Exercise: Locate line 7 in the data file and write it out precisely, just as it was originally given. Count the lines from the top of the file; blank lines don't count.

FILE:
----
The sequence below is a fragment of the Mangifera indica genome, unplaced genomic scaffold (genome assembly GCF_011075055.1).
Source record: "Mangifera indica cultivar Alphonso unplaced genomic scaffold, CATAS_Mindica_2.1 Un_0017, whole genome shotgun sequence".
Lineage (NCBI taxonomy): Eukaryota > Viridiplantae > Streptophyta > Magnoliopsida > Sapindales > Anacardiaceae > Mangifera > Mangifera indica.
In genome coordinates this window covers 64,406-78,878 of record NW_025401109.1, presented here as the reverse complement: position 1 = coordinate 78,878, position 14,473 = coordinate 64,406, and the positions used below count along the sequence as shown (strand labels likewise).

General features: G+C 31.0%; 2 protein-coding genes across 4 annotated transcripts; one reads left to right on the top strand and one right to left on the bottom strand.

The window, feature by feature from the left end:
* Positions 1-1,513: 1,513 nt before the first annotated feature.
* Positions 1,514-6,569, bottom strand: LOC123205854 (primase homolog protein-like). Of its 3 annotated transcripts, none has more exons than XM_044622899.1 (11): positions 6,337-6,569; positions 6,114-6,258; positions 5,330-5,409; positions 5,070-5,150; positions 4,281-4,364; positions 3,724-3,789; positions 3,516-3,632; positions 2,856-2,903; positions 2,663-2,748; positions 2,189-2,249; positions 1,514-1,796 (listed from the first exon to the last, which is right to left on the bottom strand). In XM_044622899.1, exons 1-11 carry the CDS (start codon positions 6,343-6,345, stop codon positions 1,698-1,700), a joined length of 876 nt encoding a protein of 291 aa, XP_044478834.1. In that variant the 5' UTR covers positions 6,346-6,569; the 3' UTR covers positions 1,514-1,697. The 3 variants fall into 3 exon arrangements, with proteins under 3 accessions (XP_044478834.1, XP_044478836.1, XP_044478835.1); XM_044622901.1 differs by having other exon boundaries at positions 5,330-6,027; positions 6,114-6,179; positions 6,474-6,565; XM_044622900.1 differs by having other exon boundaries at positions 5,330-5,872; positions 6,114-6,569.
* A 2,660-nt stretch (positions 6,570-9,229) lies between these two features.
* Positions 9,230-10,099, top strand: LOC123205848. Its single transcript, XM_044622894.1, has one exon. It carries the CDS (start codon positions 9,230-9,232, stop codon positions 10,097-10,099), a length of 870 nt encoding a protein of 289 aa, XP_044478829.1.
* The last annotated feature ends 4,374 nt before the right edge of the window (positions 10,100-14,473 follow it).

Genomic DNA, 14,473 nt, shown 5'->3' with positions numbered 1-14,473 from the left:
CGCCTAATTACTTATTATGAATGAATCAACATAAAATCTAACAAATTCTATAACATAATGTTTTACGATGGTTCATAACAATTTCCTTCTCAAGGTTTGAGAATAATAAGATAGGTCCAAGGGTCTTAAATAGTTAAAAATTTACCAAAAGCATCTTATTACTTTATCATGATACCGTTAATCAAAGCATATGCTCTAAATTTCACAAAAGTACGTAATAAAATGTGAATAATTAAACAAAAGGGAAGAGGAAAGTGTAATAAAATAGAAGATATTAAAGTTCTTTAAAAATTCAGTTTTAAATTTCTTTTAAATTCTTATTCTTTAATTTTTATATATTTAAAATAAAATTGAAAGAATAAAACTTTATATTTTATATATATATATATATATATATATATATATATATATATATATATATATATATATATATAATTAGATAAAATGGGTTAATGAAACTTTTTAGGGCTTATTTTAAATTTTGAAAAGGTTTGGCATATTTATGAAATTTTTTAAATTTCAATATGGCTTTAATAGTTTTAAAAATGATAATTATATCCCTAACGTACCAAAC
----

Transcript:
* Positions 1-1,513: 1,513 nt before the first annotated feature.